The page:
Father of murdered Margaret River family shares new insights into the months before the tragedy.

It’s undoubtedly one of the most tragic and horrific things a parent can experience.

But a month after the shocking massacre of his family at Margaret River, grieving father Aaron Cockman thinks he may finally be starting to understand how and why it happened.

Speaking to Sunday Night, Mr Cockman believes his family would still be alive today if it wasn’t for the family court dragging out a traumatising and costly custody battle.

Aaron Cockman
Aaron Cockman believes the court system contributed to the tragic deaths of his family. Image: Sunday Night

Mr Cockman's four young children - Kaydn, Rylan, Ayre and Taye - were asleep on his former father-in-law Peter Miles' farm with their mother, Katrina Miles, and their grandmother, Cynda Miles, when their grandfather pulled out his rifle and killed them all.

According to Mr Cockman, he was in the middle of a long and ongoing custody battle with his ex when the shooting occurred, and it had put an enormous financial strain on them all, including Mr Miles, who was supporting his daughter at the time.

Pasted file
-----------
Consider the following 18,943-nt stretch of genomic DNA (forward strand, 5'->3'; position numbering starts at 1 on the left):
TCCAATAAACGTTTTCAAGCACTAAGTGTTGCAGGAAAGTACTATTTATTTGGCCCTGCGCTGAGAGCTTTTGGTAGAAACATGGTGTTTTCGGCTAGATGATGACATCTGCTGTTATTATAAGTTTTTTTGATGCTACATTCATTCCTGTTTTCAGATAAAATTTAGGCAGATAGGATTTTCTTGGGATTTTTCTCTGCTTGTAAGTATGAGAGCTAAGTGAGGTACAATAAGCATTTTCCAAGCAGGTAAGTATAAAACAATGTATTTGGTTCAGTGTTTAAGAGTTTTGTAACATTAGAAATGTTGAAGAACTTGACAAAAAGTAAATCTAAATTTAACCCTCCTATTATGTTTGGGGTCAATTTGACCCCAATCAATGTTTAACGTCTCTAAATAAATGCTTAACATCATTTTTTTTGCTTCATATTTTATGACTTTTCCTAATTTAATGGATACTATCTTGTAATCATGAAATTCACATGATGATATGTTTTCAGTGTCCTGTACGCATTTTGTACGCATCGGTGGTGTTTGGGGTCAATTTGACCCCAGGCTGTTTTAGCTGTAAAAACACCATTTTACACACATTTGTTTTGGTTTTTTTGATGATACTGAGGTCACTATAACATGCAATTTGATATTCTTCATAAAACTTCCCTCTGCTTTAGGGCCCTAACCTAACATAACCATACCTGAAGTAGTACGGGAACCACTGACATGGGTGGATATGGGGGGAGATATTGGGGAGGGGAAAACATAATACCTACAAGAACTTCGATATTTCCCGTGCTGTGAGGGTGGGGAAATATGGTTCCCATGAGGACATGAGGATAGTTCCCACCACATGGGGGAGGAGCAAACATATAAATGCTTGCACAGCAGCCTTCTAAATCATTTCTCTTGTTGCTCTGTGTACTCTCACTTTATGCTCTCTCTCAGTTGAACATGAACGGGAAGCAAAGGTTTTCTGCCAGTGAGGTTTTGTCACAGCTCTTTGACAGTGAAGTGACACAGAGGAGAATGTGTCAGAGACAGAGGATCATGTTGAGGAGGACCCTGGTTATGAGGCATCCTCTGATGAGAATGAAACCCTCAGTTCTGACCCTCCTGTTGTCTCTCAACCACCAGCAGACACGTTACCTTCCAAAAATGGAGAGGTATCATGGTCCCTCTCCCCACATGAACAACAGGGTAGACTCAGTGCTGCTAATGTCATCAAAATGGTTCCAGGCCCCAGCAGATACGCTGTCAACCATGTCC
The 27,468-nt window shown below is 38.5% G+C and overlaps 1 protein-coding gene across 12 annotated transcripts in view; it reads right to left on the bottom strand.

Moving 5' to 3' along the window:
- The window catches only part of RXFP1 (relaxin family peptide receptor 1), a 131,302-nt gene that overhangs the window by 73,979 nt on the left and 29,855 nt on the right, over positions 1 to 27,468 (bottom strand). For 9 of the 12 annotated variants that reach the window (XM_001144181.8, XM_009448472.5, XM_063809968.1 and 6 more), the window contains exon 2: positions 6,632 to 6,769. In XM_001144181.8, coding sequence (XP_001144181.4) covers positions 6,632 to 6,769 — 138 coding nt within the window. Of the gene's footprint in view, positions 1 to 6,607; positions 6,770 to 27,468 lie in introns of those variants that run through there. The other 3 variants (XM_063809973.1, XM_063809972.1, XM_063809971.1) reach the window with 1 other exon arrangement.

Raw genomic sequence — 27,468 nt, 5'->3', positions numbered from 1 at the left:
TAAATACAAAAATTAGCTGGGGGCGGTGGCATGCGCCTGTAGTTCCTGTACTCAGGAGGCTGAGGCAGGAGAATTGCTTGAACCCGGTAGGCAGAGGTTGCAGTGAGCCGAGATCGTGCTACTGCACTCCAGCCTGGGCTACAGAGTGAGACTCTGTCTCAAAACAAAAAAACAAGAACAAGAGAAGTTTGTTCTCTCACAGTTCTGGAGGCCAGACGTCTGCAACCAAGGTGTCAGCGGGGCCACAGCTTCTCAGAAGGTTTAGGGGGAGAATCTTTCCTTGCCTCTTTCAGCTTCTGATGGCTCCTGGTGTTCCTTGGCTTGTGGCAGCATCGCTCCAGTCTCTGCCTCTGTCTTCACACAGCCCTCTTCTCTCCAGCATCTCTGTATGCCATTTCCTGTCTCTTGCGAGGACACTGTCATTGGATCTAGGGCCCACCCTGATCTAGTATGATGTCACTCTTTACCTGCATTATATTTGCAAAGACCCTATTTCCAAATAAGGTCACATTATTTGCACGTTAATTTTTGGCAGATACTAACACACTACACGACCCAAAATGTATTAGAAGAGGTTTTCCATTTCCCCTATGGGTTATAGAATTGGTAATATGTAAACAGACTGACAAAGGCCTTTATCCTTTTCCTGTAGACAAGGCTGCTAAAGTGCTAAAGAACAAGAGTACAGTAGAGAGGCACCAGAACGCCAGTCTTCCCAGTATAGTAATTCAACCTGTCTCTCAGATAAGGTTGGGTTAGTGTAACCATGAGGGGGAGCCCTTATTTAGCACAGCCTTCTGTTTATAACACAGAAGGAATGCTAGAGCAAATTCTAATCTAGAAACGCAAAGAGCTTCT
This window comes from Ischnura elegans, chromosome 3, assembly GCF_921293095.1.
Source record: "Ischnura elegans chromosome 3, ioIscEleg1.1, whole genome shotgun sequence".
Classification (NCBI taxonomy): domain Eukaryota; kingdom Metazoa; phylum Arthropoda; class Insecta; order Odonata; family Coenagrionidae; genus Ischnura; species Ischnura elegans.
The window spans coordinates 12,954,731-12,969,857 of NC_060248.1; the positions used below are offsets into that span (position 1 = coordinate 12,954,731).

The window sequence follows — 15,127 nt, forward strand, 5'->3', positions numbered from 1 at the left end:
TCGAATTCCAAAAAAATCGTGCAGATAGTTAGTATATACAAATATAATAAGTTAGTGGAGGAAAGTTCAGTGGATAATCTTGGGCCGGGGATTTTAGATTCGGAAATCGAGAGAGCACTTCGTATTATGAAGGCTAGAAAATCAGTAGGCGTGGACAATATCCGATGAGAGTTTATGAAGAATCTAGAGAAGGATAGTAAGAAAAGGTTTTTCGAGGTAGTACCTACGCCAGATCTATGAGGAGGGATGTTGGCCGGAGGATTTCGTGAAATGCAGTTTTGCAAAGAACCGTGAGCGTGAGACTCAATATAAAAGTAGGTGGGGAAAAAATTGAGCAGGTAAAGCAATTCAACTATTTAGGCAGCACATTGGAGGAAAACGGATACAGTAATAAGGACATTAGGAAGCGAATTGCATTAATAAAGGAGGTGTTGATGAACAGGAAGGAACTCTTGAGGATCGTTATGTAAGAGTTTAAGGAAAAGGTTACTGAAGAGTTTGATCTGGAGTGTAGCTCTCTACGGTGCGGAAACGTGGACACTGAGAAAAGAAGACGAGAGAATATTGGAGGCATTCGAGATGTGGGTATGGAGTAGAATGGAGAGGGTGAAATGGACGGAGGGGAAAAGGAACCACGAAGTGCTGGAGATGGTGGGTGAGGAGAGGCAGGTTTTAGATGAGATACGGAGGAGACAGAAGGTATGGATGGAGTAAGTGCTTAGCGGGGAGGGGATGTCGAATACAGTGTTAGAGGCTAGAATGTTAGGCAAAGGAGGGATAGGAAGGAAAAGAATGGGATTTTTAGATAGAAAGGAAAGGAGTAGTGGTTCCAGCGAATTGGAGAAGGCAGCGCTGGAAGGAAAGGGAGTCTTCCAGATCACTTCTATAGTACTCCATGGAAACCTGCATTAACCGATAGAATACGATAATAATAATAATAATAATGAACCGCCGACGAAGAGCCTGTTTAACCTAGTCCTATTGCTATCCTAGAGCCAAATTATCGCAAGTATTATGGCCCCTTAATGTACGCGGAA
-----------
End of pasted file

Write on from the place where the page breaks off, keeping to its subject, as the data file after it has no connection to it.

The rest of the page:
"Myself and the kids and Kat, and even Peter and Cynda suffered so much through the court system," Mr Cockman told the Channel Seven program.

"And for Peter to actually take on a farm with all my kids on it and be the father figure, it’s a lot of pressure on someone that is not mentally capable and shouldn’t be in that situation."

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Margaret River murders
Aaron Cockman lost his four children - Kaydn, Rylan, Ayre and Taye - in last month's horrific Margaret River murders. Image: Sunday Night

He said there were other issues within the family, which had also caused Mr Miles to plunge into depression.

His son, Neil, was in need of a kidney transplant, while another son, Shaun, had taken his own life years earlier.

According to Mr Cockman, he'd witnessed Mr Miles "shut his mind off" when he killed sheep on the family's property, and he believes he employed the same tactic to kill his family.

"I was out at the high school farm many times with him, killing sheep, and it’s like, Peter, he just shut [his] mind off, and I know that’s what he has done, he has shut his mind off, no feeling," said Mr Cockman.

"Just like killing a sheep."

If you or someone you know is impacted by sexual assault, domestic or family violence, call 1800RESPECT on 1800 737 732 or visit 1800RESPECT.org.au. In an emergency, call 000.

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